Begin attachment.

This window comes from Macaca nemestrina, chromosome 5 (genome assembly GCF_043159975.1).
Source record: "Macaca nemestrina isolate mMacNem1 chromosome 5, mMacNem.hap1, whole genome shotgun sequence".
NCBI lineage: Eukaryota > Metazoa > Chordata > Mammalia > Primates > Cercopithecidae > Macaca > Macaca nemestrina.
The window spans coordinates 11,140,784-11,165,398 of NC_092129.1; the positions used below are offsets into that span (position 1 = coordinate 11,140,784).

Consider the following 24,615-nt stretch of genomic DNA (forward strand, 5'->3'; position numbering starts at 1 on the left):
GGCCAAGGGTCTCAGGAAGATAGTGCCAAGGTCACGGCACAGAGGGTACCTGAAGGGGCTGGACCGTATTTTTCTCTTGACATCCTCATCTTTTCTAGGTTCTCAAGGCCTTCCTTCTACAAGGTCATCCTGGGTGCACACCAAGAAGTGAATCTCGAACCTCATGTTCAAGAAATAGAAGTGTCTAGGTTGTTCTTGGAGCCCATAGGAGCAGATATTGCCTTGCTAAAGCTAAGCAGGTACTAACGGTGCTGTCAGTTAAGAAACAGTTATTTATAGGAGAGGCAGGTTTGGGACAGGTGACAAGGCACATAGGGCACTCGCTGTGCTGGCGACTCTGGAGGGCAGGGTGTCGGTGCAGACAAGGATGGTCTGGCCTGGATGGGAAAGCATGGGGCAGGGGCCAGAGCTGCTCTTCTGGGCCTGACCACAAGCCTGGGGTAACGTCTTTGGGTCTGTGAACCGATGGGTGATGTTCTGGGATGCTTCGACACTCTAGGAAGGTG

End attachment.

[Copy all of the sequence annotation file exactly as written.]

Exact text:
This window comes from Macaca nemestrina, chromosome 5 (genome assembly GCF_043159975.1).
Source record: "Macaca nemestrina isolate mMacNem1 chromosome 5, mMacNem.hap1, whole genome shotgun sequence".
NCBI lineage: Eukaryota > Metazoa > Chordata > Mammalia > Primates > Cercopithecidae > Macaca > Macaca nemestrina.
The window spans coordinates 11,140,784-11,165,398 of NC_092129.1; the positions used below are offsets into that span (position 1 = coordinate 11,140,784).

Consider the following 24,615-nt stretch of genomic DNA (forward strand, 5'->3'; position numbering starts at 1 on the left):
GGCCAAGGGTCTCAGGAAGATAGTGCCAAGGTCACGGCACAGAGGGTACCTGAAGGGGCTGGACCGTATTTTTCTCTTGACATCCTCATCTTTTCTAGGTTCTCAAGGCCTTCCTTCTACAAGGTCATCCTGGGTGCACACCAAGAAGTGAATCTCGAACCTCATGTTCAAGAAATAGAAGTGTCTAGGTTGTTCTTGGAGCCCATAGGAGCAGATATTGCCTTGCTAAAGCTAAGCAGGTACTAACGGTGCTGTCAGTTAAGAAACAGTTATTTATAGGAGAGGCAGGTTTGGGACAGGTGACAAGGCACATAGGGCACTCGCTGTGCTGGCGACTCTGGAGGGCAGGGTGTCGGTGCAGACAAGGATGGTCTGGCCTGGATGGGAAAGCATGGGGCAGGGGCCAGAGCTGCTCTTCTGGGCCTGACCACAAGCCTGGGGTAACGTCTTTGGGTCTGTGAACCGATGGGTGATGTTCTGGGATGCTTCGACACTCTAGGAAGGTG